During the review period, the Fitbit Coach functionality arrived. It assembles a workout for you and guides you through it with audio guidance - and adapts the workout to your performance.

This is potentially a great feature that Fitbit added via the Fitstar company it bought last year, but it's a premium service that costs between either $12 a month or $60 a year to subscribe to and I didn't have time to check it out fully.

Physical activity is more than going as hard as you can, and like Apple Watch, the Fitbit Ionic will count the amount of steps you take every day. I liked the hourly steps goal reminder, as it helps you build up towards a larger total.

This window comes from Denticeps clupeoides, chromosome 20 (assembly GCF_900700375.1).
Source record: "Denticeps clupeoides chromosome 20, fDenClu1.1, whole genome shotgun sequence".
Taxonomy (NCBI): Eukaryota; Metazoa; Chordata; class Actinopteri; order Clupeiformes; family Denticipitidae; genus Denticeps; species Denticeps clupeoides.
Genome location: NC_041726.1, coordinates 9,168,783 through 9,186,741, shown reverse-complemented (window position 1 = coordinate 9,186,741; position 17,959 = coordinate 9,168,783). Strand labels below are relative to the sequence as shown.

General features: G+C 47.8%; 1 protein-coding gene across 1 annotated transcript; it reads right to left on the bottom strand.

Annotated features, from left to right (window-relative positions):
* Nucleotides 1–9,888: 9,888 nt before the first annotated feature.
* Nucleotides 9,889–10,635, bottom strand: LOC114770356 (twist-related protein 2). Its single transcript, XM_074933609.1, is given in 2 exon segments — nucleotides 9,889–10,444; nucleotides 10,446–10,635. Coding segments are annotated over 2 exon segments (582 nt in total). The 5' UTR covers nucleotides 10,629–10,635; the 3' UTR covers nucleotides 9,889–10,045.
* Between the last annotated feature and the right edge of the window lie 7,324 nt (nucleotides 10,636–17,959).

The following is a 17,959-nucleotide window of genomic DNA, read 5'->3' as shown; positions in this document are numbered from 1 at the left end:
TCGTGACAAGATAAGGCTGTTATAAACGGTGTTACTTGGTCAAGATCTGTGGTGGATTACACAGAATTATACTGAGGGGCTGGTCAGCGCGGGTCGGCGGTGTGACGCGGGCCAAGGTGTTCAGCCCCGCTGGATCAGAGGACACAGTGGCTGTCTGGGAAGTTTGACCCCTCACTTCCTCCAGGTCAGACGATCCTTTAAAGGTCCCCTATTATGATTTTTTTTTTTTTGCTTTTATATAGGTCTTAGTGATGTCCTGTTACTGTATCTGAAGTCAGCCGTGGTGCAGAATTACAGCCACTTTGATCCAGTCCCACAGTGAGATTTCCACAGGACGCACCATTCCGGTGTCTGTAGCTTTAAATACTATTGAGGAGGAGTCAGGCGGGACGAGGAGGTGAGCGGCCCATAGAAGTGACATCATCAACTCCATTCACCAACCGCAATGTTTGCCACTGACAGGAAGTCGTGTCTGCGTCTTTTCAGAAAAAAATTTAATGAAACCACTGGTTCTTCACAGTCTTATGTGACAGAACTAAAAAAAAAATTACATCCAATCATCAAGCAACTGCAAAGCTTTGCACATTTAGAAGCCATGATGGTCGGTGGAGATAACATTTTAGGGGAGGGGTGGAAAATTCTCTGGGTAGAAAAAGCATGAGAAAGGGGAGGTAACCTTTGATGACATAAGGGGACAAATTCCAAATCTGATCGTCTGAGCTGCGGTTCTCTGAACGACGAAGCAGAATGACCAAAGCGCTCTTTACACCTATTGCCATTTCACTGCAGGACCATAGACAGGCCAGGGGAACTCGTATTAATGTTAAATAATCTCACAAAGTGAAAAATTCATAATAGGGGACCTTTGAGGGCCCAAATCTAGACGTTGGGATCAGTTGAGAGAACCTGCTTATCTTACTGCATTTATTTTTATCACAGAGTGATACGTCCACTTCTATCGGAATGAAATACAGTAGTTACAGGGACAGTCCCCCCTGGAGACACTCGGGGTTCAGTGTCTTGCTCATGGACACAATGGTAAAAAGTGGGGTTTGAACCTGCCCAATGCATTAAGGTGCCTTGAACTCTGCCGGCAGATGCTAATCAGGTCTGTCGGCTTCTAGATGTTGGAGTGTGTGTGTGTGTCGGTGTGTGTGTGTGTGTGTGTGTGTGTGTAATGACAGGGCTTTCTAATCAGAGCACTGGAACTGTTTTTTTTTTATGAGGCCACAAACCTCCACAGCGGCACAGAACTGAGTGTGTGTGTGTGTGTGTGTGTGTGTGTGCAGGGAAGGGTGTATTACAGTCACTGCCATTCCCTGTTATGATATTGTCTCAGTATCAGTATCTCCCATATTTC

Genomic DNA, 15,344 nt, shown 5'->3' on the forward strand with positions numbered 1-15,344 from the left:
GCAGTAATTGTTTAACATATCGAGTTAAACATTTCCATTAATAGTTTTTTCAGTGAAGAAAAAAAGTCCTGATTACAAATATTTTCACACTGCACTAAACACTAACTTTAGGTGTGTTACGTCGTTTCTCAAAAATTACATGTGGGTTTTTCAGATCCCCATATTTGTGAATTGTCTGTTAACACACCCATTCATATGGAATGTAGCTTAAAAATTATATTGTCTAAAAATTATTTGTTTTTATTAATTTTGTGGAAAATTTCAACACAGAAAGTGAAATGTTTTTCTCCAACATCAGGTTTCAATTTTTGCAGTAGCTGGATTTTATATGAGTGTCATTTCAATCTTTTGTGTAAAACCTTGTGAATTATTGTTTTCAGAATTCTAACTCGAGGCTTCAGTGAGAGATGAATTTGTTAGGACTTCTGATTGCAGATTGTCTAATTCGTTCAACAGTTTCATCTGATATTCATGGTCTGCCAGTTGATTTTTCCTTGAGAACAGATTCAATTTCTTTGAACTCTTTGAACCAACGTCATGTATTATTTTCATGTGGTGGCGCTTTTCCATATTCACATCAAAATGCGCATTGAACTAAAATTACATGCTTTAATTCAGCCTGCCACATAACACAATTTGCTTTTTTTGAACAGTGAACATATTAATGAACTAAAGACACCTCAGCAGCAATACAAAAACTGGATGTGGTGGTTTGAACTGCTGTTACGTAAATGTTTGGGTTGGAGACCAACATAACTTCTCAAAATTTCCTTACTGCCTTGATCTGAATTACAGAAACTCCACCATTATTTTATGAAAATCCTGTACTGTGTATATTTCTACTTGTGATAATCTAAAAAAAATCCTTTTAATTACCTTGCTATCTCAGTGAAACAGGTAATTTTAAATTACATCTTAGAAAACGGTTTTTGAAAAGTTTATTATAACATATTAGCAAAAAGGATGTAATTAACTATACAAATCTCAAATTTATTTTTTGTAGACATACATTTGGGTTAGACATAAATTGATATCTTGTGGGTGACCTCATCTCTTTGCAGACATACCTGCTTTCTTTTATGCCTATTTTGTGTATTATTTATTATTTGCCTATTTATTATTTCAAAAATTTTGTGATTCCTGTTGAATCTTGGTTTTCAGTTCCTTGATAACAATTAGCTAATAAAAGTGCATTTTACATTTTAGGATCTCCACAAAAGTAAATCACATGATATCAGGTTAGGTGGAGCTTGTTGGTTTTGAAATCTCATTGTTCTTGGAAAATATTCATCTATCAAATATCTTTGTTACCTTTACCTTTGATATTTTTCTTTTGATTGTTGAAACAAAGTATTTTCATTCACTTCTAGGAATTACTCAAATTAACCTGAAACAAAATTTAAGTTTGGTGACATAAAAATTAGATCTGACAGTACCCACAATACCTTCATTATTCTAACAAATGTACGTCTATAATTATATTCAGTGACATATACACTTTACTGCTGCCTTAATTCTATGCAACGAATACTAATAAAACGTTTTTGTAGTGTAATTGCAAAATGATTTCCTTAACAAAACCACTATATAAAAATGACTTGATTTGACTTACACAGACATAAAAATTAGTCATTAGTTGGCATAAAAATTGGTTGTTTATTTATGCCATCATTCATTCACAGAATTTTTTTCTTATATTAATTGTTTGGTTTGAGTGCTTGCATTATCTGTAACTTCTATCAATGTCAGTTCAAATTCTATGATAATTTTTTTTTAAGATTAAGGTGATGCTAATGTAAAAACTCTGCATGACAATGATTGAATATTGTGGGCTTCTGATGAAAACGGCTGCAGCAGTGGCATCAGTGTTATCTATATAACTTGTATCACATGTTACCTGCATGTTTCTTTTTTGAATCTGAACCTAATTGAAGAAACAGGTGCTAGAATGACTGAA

Sleepy time

The Ionic can track your sleeping patterns as well, with a firmware upgrade that arrived after I got the device.

This was actually the feature I was most excited about, as I rate sleeping even higher than exercise. Well, the two go hand in hand as you'll definitely perform much better after a good night's sleep.

Sadly, the Fitbit Ionic was not able to make me achieve my goal of at least eight hours sleep at night; only a less busy and stressy life will do that.

The sleep tracking appears to be work in progress still, and recording your ZZzzs was a bit hit and miss. I hope Fitbit will continue to hone the sleep tracking, and improve on a really important feature.

Smarter fitness tracking please

One thing I found myself wanting was more smarts in the software and Ionic and other devices.

It should be that you wear the device, and do whatever you like; the wearable should work out what you're doing, and measure that activity.